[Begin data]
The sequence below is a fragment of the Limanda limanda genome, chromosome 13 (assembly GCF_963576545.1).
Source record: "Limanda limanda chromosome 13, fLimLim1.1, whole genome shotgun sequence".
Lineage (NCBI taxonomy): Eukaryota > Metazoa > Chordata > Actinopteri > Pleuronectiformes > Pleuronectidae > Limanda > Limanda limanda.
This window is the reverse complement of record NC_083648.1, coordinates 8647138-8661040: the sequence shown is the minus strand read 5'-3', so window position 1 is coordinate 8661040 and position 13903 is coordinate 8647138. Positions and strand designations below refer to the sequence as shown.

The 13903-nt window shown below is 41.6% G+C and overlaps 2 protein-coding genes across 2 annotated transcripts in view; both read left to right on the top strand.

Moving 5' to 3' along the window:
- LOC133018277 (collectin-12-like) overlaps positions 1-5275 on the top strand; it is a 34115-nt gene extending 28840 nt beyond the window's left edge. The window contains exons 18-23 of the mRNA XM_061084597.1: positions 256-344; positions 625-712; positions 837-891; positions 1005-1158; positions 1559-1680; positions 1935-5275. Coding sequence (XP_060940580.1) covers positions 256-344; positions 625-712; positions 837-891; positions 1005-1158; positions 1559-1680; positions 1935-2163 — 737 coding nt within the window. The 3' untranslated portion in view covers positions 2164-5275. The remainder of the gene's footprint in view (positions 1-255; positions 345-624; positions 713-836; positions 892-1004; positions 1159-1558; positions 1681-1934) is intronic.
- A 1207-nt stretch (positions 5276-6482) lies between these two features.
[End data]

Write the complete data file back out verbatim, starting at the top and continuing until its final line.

The sequence below is a fragment of the Limanda limanda genome, chromosome 13 (assembly GCF_963576545.1).
Source record: "Limanda limanda chromosome 13, fLimLim1.1, whole genome shotgun sequence".
Lineage (NCBI taxonomy): Eukaryota > Metazoa > Chordata > Actinopteri > Pleuronectiformes > Pleuronectidae > Limanda > Limanda limanda.
This window is the reverse complement of record NC_083648.1, coordinates 8647138-8661040: the sequence shown is the minus strand read 5'-3', so window position 1 is coordinate 8661040 and position 13903 is coordinate 8647138. Positions and strand designations below refer to the sequence as shown.

The 13903-nt window shown below is 41.6% G+C and overlaps 2 protein-coding genes across 2 annotated transcripts in view; both read left to right on the top strand.

Moving 5' to 3' along the window:
- LOC133018277 (collectin-12-like) overlaps positions 1-5275 on the top strand; it is a 34115-nt gene extending 28840 nt beyond the window's left edge. The window contains exons 18-23 of the mRNA XM_061084597.1: positions 256-344; positions 625-712; positions 837-891; positions 1005-1158; positions 1559-1680; positions 1935-5275. Coding sequence (XP_060940580.1) covers positions 256-344; positions 625-712; positions 837-891; positions 1005-1158; positions 1559-1680; positions 1935-2163 — 737 coding nt within the window. The 3' untranslated portion in view covers positions 2164-5275. The remainder of the gene's footprint in view (positions 1-255; positions 345-624; positions 713-836; positions 892-1004; positions 1159-1558; positions 1681-1934) is intronic.
- A 1207-nt stretch (positions 5276-6482) lies between these two features.